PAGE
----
B.C. residents asked to remove bird feeders, baths amid avian flu outbreak

A bird feeder is seen in this undated image. (Shutterstock)

An outbreak of avian flu across Canada with several cases confirmed in B.C. prompted an animal welfare agency to ask residents to temporarily remove bird feeders and baths.

The B.C. SPCA issued a notice Thursday warning of the rapid spread of the flu, which can cause serious disease or death in birds. The agency said wild birds "play a key role" in spreading the flu, with raptors like eagles, hawks and owls at greatest risk.

To reduce the spread of disease, the SPCA said, backyard bird feeders should be put away and bird baths should be emptied.

"Bird feeders facilitate the spread of the disease by encouraging unnatural congregations of birds and attracting other wildlife including predators and rodents," the warning from the SPCA said.

"The presence of bird feeders and baths can also increase the risk of transmitting the virus between nearby animals like backyard chickens or turkeys."

Several avian flu cases have been recorded in B.C. this year. On Wednesday, the province announced the highly pathogenic strain was detected in two more flocks of domestic birds, this time in Richmond and Kelowna.

In total, four small flocks of domestic birds and one commercial poultry operation have reported positive tests in the province. The flu has also appeared in multiple wild birds, according to a Metro Vancouver rehabilitation facility

"Unfortunately, the death rate is quite high, and it's been within 24 hours," Rob Hope with the Orphaned Wildlife Rehabilitation Society in Delta told CTV News Vancouver.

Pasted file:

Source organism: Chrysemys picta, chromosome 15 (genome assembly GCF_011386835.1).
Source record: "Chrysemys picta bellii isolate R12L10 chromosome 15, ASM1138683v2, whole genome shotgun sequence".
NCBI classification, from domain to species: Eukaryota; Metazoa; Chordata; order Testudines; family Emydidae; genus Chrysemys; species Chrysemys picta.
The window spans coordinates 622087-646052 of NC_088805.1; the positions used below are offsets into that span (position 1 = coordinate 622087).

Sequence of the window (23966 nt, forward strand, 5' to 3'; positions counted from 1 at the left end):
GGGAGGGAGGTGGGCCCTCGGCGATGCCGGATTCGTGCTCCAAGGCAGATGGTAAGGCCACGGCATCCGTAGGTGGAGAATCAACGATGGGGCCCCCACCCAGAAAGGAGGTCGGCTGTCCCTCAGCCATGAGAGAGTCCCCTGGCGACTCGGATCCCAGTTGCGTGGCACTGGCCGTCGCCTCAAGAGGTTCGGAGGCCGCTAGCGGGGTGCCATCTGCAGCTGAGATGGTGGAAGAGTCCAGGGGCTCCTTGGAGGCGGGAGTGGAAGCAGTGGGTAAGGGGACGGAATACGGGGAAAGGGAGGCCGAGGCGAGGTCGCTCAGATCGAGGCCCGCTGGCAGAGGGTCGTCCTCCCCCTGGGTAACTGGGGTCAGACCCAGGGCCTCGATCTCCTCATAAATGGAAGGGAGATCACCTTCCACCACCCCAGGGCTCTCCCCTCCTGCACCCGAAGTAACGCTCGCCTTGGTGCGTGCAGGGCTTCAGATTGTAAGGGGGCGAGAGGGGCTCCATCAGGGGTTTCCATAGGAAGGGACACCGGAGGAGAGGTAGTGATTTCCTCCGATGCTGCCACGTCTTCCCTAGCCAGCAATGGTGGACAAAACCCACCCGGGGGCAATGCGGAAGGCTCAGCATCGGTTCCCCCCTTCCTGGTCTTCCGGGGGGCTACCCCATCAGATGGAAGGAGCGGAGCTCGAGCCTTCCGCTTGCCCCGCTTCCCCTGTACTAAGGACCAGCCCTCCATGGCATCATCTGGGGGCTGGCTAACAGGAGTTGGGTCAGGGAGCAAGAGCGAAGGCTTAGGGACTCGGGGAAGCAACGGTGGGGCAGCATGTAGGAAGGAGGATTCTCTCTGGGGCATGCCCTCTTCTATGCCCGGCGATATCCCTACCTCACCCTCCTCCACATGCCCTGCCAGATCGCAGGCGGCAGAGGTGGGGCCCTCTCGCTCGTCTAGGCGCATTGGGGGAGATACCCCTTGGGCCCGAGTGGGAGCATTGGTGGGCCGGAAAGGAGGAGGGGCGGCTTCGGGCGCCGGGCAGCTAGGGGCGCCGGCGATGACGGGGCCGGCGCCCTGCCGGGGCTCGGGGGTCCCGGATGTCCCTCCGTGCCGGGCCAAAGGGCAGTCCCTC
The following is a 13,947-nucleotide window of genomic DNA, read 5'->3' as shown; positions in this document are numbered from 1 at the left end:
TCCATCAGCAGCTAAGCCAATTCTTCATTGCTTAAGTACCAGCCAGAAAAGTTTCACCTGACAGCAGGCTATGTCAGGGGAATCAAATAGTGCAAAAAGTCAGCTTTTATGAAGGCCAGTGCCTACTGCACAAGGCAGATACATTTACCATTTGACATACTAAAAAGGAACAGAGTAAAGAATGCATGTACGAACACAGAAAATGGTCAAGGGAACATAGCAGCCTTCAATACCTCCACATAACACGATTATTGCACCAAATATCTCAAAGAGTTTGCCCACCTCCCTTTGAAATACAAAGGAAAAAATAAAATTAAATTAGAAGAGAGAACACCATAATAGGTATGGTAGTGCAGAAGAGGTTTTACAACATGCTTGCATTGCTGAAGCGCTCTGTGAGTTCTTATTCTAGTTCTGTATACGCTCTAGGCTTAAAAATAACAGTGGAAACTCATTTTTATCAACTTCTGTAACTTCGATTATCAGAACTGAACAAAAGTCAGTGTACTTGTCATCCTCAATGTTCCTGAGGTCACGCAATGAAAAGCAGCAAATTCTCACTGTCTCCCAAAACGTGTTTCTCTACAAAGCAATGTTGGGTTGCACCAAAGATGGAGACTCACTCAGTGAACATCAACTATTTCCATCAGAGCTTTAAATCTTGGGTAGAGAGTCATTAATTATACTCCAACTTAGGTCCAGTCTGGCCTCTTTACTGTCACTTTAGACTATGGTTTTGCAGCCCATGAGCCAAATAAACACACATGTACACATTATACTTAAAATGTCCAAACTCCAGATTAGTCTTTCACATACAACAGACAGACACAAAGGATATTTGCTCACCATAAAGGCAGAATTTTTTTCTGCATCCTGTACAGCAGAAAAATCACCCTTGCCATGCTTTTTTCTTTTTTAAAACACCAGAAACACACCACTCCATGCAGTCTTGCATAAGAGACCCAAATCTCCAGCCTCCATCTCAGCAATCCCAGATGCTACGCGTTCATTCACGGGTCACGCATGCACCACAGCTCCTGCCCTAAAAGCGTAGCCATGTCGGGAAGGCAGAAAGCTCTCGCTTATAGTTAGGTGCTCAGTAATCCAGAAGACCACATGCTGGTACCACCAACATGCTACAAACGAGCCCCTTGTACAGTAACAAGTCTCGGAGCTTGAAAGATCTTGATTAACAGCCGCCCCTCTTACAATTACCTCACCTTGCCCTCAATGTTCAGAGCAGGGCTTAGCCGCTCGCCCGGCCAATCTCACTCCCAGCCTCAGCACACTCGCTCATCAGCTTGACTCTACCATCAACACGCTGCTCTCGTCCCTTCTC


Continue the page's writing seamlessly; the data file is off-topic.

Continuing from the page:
In very rare cases, the virus can spread to people who had close contact with infected birds or were in heavily contaminated areas.

The SPCA said the public can also help by watching out for any sick birds.

"Sick birds may appear lethargic, unusually 'fluffed up,' have nasal discharge, or have excessively watery eyes or swelling of the head and eyelids," the SPCA said.

Anyone who sees a sick bird can contact the SPCA at 1-855-622-7722 for advice.

While the request to remove bird feeders is temporary, the SPCA said it recommends only putting them out between October and March, because there are many natural feeding opportunities for birds in the spring and summer.

Hummingbird feeders have the lowest risk because they're species-specific, but owners should regularly change the nectar and clean the feeders to prevent deadly fungal outbreaks.

With files from CTV News Vancouver's Maria Weisgarber